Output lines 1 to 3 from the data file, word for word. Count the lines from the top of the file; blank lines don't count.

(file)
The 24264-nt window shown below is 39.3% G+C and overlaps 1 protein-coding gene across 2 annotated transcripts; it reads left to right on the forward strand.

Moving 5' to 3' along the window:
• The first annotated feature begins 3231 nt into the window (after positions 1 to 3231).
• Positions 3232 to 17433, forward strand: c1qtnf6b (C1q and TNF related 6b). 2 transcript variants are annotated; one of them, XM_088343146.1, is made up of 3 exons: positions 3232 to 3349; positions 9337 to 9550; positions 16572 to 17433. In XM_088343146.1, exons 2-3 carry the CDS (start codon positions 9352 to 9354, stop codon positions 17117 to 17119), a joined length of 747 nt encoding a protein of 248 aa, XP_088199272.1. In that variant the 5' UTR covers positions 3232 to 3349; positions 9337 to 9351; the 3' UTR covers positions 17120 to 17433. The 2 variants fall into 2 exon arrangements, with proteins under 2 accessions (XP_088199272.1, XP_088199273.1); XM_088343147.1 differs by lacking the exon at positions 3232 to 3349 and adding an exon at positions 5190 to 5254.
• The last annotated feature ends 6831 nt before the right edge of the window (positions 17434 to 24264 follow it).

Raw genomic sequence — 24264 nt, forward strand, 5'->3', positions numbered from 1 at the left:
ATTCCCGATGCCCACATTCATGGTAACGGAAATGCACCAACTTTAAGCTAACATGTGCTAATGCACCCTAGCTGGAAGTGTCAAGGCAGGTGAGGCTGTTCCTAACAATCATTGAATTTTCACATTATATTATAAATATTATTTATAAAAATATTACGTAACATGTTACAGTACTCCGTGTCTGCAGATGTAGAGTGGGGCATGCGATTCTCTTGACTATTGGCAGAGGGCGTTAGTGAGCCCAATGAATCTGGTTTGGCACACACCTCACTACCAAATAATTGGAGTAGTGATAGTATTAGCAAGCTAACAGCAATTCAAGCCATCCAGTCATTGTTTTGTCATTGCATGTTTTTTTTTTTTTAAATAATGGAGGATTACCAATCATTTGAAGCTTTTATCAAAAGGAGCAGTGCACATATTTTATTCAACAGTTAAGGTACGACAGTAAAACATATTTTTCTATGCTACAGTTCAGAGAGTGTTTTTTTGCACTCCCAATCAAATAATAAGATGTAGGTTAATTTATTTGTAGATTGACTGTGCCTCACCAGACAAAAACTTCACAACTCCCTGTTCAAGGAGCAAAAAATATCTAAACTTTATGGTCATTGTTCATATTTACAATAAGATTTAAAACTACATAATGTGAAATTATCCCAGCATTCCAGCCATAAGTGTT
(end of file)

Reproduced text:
The 24264-nt window shown below is 39.3% G+C and overlaps 1 protein-coding gene across 2 annotated transcripts; it reads left to right on the forward strand.

Moving 5' to 3' along the window:
• The first annotated feature begins 3231 nt into the window (after positions 1 to 3231).